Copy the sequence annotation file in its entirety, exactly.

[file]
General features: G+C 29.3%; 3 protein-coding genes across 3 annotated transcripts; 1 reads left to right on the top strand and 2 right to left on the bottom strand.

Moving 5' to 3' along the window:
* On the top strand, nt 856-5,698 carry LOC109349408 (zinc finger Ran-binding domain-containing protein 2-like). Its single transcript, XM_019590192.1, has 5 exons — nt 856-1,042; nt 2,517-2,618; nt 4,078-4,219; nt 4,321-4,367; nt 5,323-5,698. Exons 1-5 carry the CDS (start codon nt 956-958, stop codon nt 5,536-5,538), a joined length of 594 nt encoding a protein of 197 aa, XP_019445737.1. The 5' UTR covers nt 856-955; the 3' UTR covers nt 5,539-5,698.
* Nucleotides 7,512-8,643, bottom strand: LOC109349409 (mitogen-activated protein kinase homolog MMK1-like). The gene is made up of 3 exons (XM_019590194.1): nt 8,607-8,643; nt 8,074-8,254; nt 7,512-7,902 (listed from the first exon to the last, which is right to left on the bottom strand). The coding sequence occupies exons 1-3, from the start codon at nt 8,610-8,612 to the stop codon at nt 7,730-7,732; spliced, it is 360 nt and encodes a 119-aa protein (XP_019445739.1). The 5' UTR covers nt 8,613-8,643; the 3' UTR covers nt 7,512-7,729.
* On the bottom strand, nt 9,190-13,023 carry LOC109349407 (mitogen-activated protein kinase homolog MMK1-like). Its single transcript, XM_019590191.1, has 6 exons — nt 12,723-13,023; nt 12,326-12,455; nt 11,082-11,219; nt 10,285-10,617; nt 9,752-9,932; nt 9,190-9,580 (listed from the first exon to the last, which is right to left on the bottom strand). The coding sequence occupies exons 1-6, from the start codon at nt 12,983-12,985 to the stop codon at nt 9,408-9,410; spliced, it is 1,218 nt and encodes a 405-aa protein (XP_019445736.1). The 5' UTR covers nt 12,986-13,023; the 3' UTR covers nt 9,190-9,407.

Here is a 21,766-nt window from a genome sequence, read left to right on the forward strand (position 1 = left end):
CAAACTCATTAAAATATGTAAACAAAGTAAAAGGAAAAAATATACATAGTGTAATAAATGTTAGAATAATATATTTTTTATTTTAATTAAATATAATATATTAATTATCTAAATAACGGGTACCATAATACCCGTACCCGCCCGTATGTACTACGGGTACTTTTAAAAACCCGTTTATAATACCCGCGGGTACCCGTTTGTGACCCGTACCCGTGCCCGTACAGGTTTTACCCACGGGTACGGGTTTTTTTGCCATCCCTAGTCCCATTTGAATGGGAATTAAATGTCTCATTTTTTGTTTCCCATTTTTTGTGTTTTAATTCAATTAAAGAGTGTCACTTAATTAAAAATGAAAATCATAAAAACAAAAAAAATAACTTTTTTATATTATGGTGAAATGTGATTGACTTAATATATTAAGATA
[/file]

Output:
General features: G+C 29.3%; 3 protein-coding genes across 3 annotated transcripts; 1 reads left to right on the top strand and 2 right to left on the bottom strand.

Moving 5' to 3' along the window:
* On the top strand, nt 856-5,698 carry LOC109349408 (zinc finger Ran-binding domain-containing protein 2-like). Its single transcript, XM_019590192.1, has 5 exons — nt 856-1,042; nt 2,517-2,618; nt 4,078-4,219; nt 4,321-4,367; nt 5,323-5,698. Exons 1-5 carry the CDS (start codon nt 956-958, stop codon nt 5,536-5,538), a joined length of 594 nt encoding a protein of 197 aa, XP_019445737.1. The 5' UTR covers nt 856-955; the 3' UTR covers nt 5,539-5,698.
* Nucleotides 7,512-8,643, bottom strand: LOC109349409 (mitogen-activated protein kinase homolog MMK1-like). The gene is made up of 3 exons (XM_019590194.1): nt 8,607-8,643; nt 8,074-8,254; nt 7,512-7,902 (listed from the first exon to the last, which is right to left on the bottom strand). The coding sequence occupies exons 1-3, from the start codon at nt 8,610-8,612 to the stop codon at nt 7,730-7,732; spliced, it is 360 nt and encodes a 119-aa protein (XP_019445739.1). The 5' UTR covers nt 8,613-8,643; the 3' UTR covers nt 7,512-7,729.
* On the bottom strand, nt 9,190-13,023 carry LOC109349407 (mitogen-activated protein kinase homolog MMK1-like). Its single transcript, XM_019590191.1, has 6 exons — nt 12,723-13,023; nt 12,326-12,455; nt 11,082-11,219; nt 10,285-10,617; nt 9,752-9,932; nt 9,190-9,580 (listed from the first exon to the last, which is right to left on the bottom strand). The coding sequence occupies exons 1-6, from the start codon at nt 12,983-12,985 to the stop codon at nt 9,408-9,410; spliced, it is 1,218 nt and encodes a 405-aa protein (XP_019445736.1). The 5' UTR covers nt 12,986-13,023; the 3' UTR covers nt 9,190-9,407.

Here is a 21,766-nt window from a genome sequence, read left to right on the forward strand (position 1 = left end):
CAAACTCATTAAAATATGTAAACAAAGTAAAAGGAAAAAATATACATAGTGTAATAAATGTTAGAATAATATATTTTTTATTTTAATTAAATATAATATATTAATTATCTAAATAACGGGTACCATAATACCCGTACCCGCCCGTATGTACTACGGGTACTTTTAAAAACCCGTTTATAATACCCGCGGGTACCCGTTTGTGACCCGTACCCGTGCCCGTACAGGTTTTACCCACGGGTACGGGTTTTTTTGCCATCCCTAGTCCCATTTGAATGGGAATTAAATGTCTCATTTTTTGTTTCCCATTTTTTGTGTTTTAATTCAATTAAAGAGTGTCACTTAATTAAAAATGAAAATCATAAAAACAAAAAAAATAACTTTTTTATATTATGGTGAAATGTGATTGACTTAATATATTAAGATA